Beauregard was born at the “Contreras” plantation in St. Bernard next to New Orleans, to a white Creole family. He attended New Orleans schools and then went to a “French school” in New York City. He received his training at the United States Military Academy at West Point, New York. He was nicknamed the “Little Creole,” the “Little Frenchman,” and “Little Napoleon” by his Army friends.
In 1841, Beauregard married Marie Laure Villeré, the daughter of Jules Villeré, a sugar planter and also granddaughter of a former governor of Louisiana, Jacques Villeré. Ten years later, the widowed Beauregard married Caroline Deslonde, the daughter of André Deslonde, a farmer from St. James Parish. Caroline was also a sister-in-law of John Slidell, a U.S. senator from Louisiana and later a Confederate diplomat, so Beauregard obviously had many political connections.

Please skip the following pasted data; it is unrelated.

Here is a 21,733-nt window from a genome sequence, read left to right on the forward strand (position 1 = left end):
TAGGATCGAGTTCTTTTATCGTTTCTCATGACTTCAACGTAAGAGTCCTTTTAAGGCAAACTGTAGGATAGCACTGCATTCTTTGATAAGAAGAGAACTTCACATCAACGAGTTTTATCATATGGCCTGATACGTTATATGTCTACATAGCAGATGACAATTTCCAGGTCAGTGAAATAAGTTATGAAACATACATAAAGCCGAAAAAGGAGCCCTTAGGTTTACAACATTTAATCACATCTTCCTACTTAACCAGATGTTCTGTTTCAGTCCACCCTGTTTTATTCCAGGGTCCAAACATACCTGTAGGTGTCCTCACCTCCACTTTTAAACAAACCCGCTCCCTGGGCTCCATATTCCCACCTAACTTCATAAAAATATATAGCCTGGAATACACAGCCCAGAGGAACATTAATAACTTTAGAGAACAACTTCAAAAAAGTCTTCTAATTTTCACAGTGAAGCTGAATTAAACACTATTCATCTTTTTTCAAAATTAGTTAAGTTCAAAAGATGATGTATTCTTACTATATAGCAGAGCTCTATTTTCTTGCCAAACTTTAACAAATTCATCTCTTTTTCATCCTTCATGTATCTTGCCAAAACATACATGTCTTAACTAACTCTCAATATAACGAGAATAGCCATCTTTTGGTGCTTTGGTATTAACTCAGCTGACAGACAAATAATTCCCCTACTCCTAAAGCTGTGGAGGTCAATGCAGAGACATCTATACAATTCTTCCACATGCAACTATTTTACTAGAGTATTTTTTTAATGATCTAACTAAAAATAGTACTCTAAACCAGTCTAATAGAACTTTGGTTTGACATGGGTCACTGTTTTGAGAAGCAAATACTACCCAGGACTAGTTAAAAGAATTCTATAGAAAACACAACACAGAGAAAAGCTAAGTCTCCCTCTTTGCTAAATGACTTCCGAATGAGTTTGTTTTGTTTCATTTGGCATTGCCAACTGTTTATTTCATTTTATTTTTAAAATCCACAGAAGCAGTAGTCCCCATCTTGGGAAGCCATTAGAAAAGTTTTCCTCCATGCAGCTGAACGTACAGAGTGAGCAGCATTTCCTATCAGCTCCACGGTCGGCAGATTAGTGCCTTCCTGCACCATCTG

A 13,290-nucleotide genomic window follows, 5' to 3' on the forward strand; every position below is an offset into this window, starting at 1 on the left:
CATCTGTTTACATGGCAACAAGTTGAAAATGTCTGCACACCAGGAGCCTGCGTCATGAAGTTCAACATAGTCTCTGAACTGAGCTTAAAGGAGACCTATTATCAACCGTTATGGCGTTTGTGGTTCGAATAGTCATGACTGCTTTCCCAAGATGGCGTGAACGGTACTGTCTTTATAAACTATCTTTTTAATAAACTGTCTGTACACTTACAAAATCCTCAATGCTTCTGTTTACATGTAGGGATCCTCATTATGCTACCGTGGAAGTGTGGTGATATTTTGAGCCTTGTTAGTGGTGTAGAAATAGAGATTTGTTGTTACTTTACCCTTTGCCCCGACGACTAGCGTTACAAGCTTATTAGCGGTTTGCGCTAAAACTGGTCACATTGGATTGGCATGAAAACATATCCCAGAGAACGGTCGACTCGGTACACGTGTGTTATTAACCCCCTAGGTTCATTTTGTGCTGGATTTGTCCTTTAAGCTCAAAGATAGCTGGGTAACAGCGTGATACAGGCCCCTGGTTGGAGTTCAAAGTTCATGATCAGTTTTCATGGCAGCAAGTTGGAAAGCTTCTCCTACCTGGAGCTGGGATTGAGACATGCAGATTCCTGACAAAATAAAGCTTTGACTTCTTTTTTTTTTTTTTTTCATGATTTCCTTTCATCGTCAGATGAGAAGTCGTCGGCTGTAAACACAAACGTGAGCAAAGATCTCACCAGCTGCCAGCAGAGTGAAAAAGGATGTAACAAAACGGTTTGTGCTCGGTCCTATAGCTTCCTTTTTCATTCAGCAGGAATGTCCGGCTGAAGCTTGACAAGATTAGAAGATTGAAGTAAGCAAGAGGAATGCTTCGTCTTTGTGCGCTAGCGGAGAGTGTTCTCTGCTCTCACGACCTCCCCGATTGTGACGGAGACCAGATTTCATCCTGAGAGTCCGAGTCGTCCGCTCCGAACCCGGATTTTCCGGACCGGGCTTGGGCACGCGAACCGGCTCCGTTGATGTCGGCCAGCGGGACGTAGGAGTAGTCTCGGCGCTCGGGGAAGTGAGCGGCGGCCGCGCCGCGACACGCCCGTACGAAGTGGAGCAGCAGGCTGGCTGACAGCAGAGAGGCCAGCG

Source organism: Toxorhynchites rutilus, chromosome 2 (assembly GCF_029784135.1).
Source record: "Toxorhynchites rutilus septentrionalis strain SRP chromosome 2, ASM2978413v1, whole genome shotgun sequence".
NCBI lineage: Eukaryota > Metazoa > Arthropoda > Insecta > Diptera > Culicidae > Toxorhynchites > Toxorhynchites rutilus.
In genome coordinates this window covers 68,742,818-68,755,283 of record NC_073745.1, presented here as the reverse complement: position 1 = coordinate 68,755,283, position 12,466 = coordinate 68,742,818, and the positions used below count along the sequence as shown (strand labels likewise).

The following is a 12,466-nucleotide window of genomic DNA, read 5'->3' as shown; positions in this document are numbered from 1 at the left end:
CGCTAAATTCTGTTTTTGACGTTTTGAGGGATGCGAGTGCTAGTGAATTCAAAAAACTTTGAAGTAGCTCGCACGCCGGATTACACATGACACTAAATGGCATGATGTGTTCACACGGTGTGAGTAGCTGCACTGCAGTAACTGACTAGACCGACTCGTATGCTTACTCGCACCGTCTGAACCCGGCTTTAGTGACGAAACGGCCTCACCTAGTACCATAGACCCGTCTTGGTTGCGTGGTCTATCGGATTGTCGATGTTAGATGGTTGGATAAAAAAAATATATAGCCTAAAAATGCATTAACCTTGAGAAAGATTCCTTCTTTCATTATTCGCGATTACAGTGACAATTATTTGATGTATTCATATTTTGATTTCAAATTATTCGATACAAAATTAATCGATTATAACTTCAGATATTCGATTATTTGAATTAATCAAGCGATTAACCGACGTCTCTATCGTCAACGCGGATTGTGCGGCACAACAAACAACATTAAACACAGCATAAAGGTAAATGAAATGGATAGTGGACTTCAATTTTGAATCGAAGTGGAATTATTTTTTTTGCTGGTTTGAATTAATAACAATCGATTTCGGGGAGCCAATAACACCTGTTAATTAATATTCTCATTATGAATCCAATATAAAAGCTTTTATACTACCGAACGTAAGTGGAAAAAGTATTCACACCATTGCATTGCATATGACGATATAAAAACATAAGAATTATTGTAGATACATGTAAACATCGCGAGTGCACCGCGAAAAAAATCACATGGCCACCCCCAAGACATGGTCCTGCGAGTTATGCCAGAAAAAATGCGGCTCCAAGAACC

Beauregard, who became a prominent Confederate general, commanded the defenses of Charleston, S.C., for the Battle of Fort Sumter on April 12, 1861. After much time had elapsed and many demands had been made by the Confederacy to President Lincoln to remove the Union troops from Southern soil, Beauregard directed his troops to open fire on the Union-held fort and as a result the Civil War began.
No Union soldier was killed in the battle at Fort Sumter but a Confederate soldier bled to death due to an accident. Nearly three quarter of a million soldiers died in combat or diseases as a result of the Civil War. In the state of Louisiana, the home of Pierre Toutant Beauregard, more than 3,000 soldiers perished.
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